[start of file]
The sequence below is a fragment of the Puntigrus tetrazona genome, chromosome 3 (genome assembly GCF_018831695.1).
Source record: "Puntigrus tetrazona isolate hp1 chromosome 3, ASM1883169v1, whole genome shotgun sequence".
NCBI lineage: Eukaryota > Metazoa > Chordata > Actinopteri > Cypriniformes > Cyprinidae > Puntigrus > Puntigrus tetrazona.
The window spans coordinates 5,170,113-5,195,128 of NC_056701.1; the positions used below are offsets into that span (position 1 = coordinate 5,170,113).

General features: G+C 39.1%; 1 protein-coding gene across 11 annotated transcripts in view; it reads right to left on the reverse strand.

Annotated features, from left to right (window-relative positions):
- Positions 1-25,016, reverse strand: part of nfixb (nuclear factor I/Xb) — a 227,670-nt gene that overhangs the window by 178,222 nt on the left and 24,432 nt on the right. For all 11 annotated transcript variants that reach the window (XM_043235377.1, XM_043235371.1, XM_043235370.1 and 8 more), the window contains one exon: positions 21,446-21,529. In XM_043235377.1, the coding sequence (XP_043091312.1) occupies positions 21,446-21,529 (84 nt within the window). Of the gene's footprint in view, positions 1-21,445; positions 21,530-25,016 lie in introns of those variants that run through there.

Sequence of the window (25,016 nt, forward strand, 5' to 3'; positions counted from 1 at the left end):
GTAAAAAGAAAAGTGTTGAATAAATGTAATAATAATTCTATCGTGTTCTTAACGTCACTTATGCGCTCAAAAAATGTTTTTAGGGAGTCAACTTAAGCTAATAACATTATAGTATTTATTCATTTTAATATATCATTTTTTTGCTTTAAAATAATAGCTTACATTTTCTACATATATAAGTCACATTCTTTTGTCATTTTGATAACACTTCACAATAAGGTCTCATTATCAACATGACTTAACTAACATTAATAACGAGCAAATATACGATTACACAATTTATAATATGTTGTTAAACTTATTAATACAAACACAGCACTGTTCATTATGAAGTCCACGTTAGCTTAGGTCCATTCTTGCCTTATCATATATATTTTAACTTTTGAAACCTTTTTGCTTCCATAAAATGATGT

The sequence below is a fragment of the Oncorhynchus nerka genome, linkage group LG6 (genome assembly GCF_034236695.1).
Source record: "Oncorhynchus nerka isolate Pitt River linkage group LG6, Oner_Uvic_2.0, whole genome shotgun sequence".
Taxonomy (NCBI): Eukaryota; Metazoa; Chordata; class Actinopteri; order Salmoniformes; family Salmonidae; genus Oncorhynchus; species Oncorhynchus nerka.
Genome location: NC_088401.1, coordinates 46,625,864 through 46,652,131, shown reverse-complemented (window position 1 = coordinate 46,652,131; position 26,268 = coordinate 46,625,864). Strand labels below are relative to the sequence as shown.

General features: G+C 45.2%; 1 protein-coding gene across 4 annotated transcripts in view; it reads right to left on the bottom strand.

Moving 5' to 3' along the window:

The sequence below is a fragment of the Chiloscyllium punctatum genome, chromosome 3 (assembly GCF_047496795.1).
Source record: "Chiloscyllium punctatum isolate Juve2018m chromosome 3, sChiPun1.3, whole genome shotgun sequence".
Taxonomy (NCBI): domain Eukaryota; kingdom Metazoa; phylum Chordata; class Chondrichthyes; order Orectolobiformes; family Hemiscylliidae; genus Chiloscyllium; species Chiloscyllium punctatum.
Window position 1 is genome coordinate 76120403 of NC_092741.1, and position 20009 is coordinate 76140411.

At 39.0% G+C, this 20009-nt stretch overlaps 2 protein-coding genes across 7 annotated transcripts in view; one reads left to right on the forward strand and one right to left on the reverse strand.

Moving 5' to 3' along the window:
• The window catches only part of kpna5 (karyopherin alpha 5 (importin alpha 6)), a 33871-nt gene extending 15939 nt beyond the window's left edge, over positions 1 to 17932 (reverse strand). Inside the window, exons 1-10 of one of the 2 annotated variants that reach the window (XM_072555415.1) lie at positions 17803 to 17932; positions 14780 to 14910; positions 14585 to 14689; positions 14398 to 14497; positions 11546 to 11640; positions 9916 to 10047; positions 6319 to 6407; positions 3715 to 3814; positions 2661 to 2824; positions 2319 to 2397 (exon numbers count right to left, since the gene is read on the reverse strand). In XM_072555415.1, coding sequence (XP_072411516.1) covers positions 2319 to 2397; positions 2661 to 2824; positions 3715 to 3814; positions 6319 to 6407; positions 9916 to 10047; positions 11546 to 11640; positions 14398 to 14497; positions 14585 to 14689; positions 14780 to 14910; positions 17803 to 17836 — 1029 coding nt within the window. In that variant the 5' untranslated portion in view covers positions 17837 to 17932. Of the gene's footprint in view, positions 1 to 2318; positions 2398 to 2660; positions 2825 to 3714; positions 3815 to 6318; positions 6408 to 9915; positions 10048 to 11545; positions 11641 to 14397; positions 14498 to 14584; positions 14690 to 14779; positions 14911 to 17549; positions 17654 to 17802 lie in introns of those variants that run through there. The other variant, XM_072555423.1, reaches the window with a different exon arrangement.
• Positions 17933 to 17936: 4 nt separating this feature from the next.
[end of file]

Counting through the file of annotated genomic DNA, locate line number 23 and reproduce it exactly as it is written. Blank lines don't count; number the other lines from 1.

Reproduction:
• Positions 17933 to 17936: 4 nt separating this feature from the next.